October 2, Mahatma Gandhi’s birthday, is traditionally celebrated as International Day of Nonviolence.



In light of world events today, January 30—the sad anniversary of his assassination—also seems a good time to revisit his work on nonviolence, resistance, and courage. Norman G. Finkelstein’s observations, recorded at the time of Occupy Wall Street, ring true today:

Bringing to bear a keen mind on a rich life experience of public service, Gandhi extracted valuable practical insights into the nature of politics, which it would be imprudent to ignore.

I first began to read Gandhi a few years ago in order to think through a nonviolent strategy for ending the Israeli occupation of Palestinian lands.

But the field for the application of Gandhi’s ideas has now been vastly expanded by the emergence of the Arab Spring and nonviolence resistance movements around the world.

Gandhi’s name is everywhere on the lips of those challenging a political system that shuts out the overwhelming majority of people and an economic system that leaves them futureless.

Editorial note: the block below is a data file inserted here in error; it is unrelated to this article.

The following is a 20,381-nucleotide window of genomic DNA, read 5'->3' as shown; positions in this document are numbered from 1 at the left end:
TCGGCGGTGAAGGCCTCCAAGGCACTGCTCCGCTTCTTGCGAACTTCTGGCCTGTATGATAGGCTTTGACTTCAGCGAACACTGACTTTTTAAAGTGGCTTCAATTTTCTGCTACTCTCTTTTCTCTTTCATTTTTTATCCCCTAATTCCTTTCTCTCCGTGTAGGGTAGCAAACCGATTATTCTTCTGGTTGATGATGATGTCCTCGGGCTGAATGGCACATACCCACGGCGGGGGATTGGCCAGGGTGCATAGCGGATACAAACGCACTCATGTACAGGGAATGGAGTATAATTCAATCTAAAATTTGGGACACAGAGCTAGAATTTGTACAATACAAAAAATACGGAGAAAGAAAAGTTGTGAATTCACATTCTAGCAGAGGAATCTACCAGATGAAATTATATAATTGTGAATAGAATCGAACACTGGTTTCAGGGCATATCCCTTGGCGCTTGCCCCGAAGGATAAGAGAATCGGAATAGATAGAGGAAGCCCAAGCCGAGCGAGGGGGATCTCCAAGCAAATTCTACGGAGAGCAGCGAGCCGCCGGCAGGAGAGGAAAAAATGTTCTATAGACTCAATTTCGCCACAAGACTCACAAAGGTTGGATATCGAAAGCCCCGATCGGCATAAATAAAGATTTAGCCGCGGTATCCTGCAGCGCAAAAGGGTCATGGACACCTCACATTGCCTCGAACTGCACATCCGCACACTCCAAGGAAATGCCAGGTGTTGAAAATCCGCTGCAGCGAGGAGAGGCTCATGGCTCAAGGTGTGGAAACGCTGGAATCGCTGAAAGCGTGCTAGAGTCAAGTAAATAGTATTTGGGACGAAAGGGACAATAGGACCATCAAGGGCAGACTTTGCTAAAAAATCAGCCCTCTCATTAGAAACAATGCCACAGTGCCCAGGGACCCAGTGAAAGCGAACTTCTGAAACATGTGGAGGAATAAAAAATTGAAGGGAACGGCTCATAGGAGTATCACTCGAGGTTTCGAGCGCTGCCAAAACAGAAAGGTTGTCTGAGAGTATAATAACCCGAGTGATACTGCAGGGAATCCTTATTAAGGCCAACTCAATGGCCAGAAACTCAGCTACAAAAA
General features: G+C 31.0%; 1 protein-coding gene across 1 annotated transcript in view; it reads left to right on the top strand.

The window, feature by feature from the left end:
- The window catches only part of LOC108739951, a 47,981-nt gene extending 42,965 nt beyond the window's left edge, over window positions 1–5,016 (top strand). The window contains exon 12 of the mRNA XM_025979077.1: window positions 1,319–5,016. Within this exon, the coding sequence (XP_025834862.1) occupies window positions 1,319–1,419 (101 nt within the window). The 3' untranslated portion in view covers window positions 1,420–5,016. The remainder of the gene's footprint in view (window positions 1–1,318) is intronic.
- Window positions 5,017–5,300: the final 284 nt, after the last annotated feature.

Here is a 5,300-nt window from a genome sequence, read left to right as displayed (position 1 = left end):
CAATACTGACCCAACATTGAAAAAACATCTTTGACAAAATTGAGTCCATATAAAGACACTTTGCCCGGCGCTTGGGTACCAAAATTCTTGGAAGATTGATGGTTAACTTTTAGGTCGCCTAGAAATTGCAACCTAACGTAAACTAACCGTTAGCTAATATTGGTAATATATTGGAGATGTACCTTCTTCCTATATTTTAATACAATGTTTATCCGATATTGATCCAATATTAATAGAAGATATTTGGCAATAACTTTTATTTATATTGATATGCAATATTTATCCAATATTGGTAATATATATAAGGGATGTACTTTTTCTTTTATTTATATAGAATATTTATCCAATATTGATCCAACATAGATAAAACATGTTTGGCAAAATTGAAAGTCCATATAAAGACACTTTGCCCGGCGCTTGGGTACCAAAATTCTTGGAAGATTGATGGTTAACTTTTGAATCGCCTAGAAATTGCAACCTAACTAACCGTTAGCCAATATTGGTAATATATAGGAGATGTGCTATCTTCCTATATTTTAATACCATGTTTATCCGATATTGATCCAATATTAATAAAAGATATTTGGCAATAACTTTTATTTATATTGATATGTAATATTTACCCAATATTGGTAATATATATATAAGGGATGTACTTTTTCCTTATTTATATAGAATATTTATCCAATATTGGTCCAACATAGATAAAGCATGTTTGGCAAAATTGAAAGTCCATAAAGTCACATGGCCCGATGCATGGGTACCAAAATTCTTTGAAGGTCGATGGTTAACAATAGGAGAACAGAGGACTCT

In my own city of New York, the idea of nonviolent civil disobedience has seized the imagination of young people and energized them with the hope that they can bring even the ramparts of Wall Street tumbling down.

Gandhi devoted the whole of his adult life to organizing the powerless 99 percent against the greedy 1 percent. He aspired in the first place to end the British occupation of India, but he also recoiled at the prospect of a corrupt clique of native Indians replacing the foreign occupiers. Gandhi sought to lay the foundations for a political system in which not just nominal but also actual power was transferred to the Indian masses, and in which heath was equitably distributed but the chase after wealth ceased to be life’s purpose.

He was convinced not only that the old world could be extirpated and a new world be brought into being nonviolently, but also that unless it was done nonviolently, the new world would hardly differ from the old world it superseded.

A new generation is now experimenting with and envisioning novel ways of living, and pondering how to redistribute power and eliminate privilege. The life experience and reflections of Gandhi provide a rich trove to help guide these idealistic but disciplined, courageous but cautious, youth as they venture forth to create a brighter future.


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